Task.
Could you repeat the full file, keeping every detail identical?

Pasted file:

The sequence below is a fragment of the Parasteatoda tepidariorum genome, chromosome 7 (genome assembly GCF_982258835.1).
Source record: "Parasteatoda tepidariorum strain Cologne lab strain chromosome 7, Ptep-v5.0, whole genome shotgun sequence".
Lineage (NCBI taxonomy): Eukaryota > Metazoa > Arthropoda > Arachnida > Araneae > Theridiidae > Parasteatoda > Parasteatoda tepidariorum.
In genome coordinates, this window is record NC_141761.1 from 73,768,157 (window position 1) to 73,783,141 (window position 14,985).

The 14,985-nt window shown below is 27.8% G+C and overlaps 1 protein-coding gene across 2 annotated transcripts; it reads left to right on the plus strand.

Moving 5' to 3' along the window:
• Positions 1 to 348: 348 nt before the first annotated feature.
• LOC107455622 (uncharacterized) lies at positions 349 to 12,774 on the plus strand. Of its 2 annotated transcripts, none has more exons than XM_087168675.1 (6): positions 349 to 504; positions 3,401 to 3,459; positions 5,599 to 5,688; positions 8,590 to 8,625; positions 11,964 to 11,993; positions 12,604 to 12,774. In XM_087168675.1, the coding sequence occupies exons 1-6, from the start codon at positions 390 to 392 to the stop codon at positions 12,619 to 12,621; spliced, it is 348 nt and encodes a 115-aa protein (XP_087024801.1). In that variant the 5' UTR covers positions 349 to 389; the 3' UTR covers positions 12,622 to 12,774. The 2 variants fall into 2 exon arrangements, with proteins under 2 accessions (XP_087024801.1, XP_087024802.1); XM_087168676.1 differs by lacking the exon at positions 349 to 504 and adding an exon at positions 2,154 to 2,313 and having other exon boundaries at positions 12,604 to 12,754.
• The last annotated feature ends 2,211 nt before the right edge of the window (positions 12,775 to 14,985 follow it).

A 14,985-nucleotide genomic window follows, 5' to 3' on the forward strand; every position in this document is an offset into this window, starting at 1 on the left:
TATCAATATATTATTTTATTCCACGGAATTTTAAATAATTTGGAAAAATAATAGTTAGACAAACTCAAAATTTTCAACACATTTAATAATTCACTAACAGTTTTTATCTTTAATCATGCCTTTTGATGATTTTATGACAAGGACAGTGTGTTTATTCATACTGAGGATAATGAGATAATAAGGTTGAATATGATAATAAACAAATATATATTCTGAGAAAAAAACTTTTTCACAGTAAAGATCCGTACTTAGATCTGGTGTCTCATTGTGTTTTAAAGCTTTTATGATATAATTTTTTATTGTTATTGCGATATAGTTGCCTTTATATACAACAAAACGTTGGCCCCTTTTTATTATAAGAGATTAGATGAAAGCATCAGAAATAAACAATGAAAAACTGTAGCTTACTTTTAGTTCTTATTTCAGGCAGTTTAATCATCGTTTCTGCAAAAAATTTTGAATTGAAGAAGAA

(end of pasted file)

The sequence below is a fragment of the Parasteatoda tepidariorum genome, chromosome 7 (genome assembly GCF_982258835.1).
Source record: "Parasteatoda tepidariorum strain Cologne lab strain chromosome 7, Ptep-v5.0, whole genome shotgun sequence".
Lineage (NCBI taxonomy): Eukaryota > Metazoa > Arthropoda > Arachnida > Araneae > Theridiidae > Parasteatoda > Parasteatoda tepidariorum.
In genome coordinates, this window is record NC_141761.1 from 73,768,157 (window position 1) to 73,783,141 (window position 14,985).

The 14,985-nt window shown below is 27.8% G+C and overlaps 1 protein-coding gene across 2 annotated transcripts; it reads left to right on the plus strand.

Moving 5' to 3' along the window:
• Positions 1 to 348: 348 nt before the first annotated feature.
• LOC107455622 (uncharacterized) lies at positions 349 to 12,774 on the plus strand. Of its 2 annotated transcripts, none has more exons than XM_087168675.1 (6): positions 349 to 504; positions 3,401 to 3,459; positions 5,599 to 5,688; positions 8,590 to 8,625; positions 11,964 to 11,993; positions 12,604 to 12,774. In XM_087168675.1, the coding sequence occupies exons 1-6, from the start codon at positions 390 to 392 to the stop codon at positions 12,619 to 12,621; spliced, it is 348 nt and encodes a 115-aa protein (XP_087024801.1). In that variant the 5' UTR covers positions 349 to 389; the 3' UTR covers positions 12,622 to 12,774. The 2 variants fall into 2 exon arrangements, with proteins under 2 accessions (XP_087024801.1, XP_087024802.1); XM_087168676.1 differs by lacking the exon at positions 349 to 504 and adding an exon at positions 2,154 to 2,313 and having other exon boundaries at positions 12,604 to 12,754.
• The last annotated feature ends 2,211 nt before the right edge of the window (positions 12,775 to 14,985 follow it).

A 14,985-nucleotide genomic window follows, 5' to 3' on the forward strand; every position in this document is an offset into this window, starting at 1 on the left:
TATCAATATATTATTTTATTCCACGGAATTTTAAATAATTTGGAAAAATAATAGTTAGACAAACTCAAAATTTTCAACACATTTAATAATTCACTAACAGTTTTTATCTTTAATCATGCCTTTTGATGATTTTATGACAAGGACAGTGTGTTTATTCATACTGAGGATAATGAGATAATAAGGTTGAATATGATAATAAACAAATATATATTCTGAGAAAAAAACTTTTTCACAGTAAAGATCCGTACTTAGATCTGGTGTCTCATTGTGTTTTAAAGCTTTTATGATATAATTTTTTATTGTTATTGCGATATAGTTGCCTTTATATACAACAAAACGTTGGCCCCTTTTTATTATAAGAGATTAGATGAAAGCATCAGAAATAAACAATGAAAAACTGTAGCTTACTTTTAGTTCTTATTTCAGGCAGTTTAATCATCGTTTCTGCAAAAAATTTTGAATTGAAGAAGAA